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250 million is the new 40: Mammals may already be halfway done on Earth, study finds

A new study in the journal <em>Nature Geoscience </em>predicts that 250 million years from now, a supercontinent formed around the equator will be too hot for mammals to survive.
Jean-Philippe Ksiazek
AFP via Getty Images
A new study in the journal Nature Geoscience predicts that 250 million years from now, a supercontinent formed around the equator will be too hot for mammals to survive.

You can say this about mammals: We've had a good run.

Over the 250 million years since the first mammals diverged from reptiles and birds, we hairy, warm-blooded vertebrates have come to dominate the Earth, with rodents and humans and ungulates and whales living on nearly every inch of the planet.

But the end to that reign may come much sooner than traditionally thought, suggests a new study published this week in the journal Nature Geoscience.

Scientists have long thought that life on Earth will continue until the planet enters its "runaway greenhouse" phase — a state in which water vapor and other greenhouse gasses in the atmosphere become so dense that heat can't escape the surface and the oceans boil away, like the planet Venus. That's 2 or 3 billion years away.

Mammals will run into problems much sooner due to our limited ability to resist heat, the study concludes. Our mechanisms to avoid overheating — like sweat, circulatory systems and the ability to physically move to cooler environments — can only go so far, and evolution can only move so fast, said Alexander Farnsworth, a climate researcher at the University of Bristol and lead author on the study.

Eventually, "Earth could reach a tipping point rendering it uninhabitable to mammalian life," researchers wrote.

The study puts mammals' end date at about 250 million years from now — roughly the same amount of time since mammals first appeared.

It's difficult to make predictions about what the planet will look like such a long time from now; for comparison, modern humans have only existed for about 50,000 years and have changed the planet dramatically in that time.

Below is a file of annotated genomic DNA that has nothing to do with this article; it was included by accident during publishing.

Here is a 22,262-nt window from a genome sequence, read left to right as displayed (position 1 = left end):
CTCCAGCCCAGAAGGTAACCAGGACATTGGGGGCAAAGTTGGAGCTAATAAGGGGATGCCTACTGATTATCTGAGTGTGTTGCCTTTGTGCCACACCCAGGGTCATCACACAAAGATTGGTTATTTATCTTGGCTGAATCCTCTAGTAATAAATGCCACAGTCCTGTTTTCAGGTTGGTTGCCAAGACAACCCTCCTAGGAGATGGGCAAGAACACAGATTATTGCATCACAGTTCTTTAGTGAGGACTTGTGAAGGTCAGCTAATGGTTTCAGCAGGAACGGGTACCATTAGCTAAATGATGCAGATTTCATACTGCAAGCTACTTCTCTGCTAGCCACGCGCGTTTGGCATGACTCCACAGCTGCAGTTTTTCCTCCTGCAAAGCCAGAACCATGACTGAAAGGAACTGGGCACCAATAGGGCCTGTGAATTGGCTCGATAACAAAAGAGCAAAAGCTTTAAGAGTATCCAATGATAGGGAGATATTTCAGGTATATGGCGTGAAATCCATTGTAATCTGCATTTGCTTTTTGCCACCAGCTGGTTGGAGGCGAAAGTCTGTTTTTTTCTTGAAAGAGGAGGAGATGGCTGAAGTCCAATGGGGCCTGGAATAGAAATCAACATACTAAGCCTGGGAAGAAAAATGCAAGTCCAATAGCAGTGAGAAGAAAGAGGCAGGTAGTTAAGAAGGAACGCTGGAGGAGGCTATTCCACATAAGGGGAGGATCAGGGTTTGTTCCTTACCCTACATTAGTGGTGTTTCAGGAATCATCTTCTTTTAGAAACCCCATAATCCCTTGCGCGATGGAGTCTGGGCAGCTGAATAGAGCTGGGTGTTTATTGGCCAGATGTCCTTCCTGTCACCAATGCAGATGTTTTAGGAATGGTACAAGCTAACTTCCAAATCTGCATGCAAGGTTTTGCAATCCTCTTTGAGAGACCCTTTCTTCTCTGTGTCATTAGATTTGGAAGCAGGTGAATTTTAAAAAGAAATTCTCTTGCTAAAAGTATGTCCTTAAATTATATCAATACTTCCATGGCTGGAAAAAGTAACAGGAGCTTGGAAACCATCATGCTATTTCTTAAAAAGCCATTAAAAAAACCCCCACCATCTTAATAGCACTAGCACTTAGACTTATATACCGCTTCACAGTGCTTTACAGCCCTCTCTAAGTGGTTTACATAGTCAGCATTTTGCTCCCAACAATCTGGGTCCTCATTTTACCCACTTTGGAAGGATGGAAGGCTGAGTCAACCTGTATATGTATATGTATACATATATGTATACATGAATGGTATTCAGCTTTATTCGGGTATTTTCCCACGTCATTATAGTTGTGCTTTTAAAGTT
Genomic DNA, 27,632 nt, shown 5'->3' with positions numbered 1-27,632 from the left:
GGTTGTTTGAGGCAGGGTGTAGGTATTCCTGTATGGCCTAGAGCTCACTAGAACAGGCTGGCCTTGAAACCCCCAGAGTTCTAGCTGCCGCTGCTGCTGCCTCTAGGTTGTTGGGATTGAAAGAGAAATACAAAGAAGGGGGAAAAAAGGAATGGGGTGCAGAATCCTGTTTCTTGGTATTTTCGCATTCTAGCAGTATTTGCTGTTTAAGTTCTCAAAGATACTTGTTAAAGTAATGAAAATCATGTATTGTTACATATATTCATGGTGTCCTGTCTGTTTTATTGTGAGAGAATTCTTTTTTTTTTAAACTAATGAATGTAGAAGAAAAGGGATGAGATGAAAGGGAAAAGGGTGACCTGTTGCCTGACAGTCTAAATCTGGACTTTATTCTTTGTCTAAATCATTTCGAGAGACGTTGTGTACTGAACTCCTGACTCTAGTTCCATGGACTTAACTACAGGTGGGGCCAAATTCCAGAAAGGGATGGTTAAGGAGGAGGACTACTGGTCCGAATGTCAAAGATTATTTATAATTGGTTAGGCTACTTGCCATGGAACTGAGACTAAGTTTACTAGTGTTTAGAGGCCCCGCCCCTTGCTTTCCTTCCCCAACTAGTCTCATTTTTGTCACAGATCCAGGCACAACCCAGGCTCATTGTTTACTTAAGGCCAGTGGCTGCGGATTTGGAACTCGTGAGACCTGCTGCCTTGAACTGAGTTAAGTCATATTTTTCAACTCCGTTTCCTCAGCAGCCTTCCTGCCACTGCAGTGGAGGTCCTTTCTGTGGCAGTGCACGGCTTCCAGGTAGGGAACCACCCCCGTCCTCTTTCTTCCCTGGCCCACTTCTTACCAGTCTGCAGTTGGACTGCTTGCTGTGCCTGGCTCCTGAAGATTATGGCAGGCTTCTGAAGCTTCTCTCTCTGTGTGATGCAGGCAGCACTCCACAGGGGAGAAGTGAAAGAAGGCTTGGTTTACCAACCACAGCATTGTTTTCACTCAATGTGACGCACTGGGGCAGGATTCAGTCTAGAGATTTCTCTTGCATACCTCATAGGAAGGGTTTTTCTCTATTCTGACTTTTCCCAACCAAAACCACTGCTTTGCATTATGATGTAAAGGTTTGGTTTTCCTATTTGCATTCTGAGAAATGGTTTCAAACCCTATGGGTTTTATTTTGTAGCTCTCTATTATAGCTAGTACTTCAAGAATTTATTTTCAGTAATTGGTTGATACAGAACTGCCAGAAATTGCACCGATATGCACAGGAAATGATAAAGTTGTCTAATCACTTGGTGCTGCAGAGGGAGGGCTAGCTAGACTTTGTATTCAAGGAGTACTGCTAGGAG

Still, Farnsworth and his colleagues describe three major factors that will drive up temperatures on Earth.

The big one: a future supercontinent. Over Earth's history, continents have undergone a cycle of converging into supercontinents, then again dispersing into the separate continents as we see today. Predictions suggest the next cycle will bring together our current continents into a supercontinent, called Pangea Ultima, centered along the equator.

"Instead of having continents scattered around the world, all of them are now inhabiting most of the tropics. And, of course, we know the tropics is a very, very hot and humid place to live. So that's already going to have a big impact," Farnsworth said.

Adding to that will be a surge of volcanic activity, the study says. Historically, supercontinents have coincided with an increase in volcanism that will release more carbon dioxide into the atmosphere — perhaps double the current amount, researchers predict.

And all the while, as the sun ages, it will emit more energy — an estimated 1% more every 100 million years — adding even more heat to the equation.

Altogether, Farnsworth said, much of the supercontinent would have average monthly temperatures in excess of "40, 50 or even 60 degrees centigrade" — the equivalent of 104, 122 or 140 degrees Fahrenheit.

"It's not going to be a very happy place for most species to live," he said.

Perhaps only 8% of Earth will be habitable for mammals, according to the study. And competition will be stiff for those slivers of habitable land — which would be located mostly along the edges of what are currently Canada, Russia and Chile. Reptiles could re-emerge as the dominant type of life, or birds could win out.

Mammals' best hope for survival through Earth's Pangea Ultima era could look something like the North African gerbil, he said — a small rodent that thrives in the harsh conditions of the Sahara desert. "It doesn't need too much moisture, too much water availability or too much food," he said. "Who knows? Maybe they radiate outwards and mammals re-evolve from these lineages to something new."

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Becky Sullivan has reported and produced for NPR since 2011 with a focus on hard news and breaking stories. She has been on the ground to cover natural disasters, disease outbreaks, elections and protests, delivering stories to both broadcast and digital platforms.